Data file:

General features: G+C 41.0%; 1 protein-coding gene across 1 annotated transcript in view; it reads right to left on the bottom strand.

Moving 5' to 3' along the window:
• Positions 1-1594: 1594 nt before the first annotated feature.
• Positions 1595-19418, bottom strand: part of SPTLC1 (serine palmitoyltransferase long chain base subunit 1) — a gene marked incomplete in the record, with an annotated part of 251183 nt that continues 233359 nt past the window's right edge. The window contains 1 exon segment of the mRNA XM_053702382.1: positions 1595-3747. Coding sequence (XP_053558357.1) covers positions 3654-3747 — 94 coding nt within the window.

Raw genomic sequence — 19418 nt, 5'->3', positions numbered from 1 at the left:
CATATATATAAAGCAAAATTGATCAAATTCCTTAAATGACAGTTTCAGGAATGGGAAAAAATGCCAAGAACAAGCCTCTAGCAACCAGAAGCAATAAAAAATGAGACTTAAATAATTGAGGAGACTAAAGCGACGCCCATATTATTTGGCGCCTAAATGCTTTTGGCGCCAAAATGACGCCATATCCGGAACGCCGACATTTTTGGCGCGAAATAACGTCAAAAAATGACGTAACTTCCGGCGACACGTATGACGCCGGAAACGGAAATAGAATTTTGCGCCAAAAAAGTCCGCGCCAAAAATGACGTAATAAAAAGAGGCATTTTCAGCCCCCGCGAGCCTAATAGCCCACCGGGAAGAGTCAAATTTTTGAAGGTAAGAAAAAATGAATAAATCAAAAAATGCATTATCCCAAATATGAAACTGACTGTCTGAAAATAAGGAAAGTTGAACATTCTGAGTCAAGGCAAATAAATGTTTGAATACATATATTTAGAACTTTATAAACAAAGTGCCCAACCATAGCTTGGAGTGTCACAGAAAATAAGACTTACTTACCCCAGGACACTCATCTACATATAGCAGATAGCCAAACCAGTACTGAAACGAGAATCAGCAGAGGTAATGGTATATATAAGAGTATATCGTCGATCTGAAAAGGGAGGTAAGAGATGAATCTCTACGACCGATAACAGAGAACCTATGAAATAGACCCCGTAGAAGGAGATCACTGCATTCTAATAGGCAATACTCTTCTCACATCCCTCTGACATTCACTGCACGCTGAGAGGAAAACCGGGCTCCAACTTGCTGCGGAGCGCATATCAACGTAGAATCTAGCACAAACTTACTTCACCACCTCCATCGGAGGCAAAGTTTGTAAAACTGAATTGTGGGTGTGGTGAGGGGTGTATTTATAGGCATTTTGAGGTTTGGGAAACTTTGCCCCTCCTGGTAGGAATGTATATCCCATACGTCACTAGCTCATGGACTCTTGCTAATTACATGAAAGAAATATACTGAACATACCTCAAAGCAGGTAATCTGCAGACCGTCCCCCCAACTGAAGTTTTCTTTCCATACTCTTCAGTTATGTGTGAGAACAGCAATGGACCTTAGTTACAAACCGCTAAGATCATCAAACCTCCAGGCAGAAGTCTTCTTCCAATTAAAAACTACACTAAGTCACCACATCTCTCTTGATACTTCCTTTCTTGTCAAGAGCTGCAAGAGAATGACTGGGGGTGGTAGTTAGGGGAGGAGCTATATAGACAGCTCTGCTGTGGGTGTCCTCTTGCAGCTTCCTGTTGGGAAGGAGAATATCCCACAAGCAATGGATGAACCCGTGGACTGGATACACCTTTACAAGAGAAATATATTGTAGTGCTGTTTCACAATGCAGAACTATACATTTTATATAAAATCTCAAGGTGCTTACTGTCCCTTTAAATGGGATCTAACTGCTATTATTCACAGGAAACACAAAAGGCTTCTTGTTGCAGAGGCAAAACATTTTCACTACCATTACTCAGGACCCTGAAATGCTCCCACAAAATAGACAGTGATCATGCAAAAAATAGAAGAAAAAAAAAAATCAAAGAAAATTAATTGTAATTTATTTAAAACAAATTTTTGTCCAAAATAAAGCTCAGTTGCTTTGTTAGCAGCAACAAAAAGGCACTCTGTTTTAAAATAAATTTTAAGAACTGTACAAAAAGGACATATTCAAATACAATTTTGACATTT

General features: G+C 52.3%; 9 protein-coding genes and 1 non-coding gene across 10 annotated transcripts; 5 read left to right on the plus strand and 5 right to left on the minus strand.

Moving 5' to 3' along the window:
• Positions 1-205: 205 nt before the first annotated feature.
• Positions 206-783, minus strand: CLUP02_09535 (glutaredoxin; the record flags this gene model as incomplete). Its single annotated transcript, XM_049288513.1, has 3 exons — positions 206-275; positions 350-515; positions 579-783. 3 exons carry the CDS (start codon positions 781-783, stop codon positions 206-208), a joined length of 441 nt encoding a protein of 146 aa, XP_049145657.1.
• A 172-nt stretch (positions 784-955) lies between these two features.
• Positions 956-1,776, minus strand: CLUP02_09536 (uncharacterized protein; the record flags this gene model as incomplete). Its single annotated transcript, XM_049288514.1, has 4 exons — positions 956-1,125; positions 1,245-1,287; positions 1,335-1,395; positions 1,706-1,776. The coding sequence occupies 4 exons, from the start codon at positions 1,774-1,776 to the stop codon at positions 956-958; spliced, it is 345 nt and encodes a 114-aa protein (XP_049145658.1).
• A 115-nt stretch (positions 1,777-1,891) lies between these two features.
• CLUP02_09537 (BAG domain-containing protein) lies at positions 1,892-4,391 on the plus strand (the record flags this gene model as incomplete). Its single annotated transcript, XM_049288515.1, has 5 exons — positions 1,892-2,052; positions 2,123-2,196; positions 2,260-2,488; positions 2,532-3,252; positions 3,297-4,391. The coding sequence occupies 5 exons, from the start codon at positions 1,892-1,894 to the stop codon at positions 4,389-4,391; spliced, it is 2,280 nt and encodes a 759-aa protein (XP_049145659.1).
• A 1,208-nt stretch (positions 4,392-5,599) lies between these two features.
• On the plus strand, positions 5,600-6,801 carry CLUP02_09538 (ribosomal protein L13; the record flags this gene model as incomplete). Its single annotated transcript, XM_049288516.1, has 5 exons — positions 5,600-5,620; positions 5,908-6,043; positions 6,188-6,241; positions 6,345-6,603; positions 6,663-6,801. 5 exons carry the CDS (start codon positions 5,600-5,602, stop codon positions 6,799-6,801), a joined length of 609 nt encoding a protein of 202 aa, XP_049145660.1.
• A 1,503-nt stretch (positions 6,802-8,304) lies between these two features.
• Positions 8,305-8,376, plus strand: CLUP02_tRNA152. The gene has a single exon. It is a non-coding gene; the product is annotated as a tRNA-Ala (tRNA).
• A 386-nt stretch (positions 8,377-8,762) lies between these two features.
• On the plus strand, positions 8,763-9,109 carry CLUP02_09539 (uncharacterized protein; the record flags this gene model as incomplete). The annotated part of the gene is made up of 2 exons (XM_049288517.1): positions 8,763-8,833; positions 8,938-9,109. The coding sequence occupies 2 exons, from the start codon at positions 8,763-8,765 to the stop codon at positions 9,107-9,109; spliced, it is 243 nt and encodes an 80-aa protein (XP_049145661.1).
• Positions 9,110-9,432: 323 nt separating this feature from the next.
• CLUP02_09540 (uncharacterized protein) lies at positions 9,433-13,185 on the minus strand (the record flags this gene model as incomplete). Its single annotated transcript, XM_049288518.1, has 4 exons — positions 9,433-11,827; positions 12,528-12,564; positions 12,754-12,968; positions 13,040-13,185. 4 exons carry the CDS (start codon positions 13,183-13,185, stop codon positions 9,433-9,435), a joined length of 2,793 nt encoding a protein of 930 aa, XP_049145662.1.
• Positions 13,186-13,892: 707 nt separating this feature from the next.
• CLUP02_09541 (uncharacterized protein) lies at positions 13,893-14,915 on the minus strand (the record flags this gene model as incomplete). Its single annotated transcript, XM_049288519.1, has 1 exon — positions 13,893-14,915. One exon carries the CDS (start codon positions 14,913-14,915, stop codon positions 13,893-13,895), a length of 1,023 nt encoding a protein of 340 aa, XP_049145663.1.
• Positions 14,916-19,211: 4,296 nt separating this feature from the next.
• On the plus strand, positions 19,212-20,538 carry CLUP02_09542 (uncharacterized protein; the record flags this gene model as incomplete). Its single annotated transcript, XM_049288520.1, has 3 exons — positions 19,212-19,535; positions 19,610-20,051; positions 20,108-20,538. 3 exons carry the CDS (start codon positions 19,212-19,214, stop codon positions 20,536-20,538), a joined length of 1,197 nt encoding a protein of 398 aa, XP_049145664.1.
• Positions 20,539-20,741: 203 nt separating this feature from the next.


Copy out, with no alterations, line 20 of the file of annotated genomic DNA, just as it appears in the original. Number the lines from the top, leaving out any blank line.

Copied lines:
• On the plus strand, positions 8,763-9,109 carry CLUP02_09539 (uncharacterized protein; the record flags this gene model as incomplete). The annotated part of the gene is made up of 2 exons (XM_049288517.1): positions 8,763-8,833; positions 8,938-9,109. The coding sequence occupies 2 exons, from the start codon at positions 8,763-8,765 to the stop codon at positions 9,107-9,109; spliced, it is 243 nt and encodes an 80-aa protein (XP_049145661.1).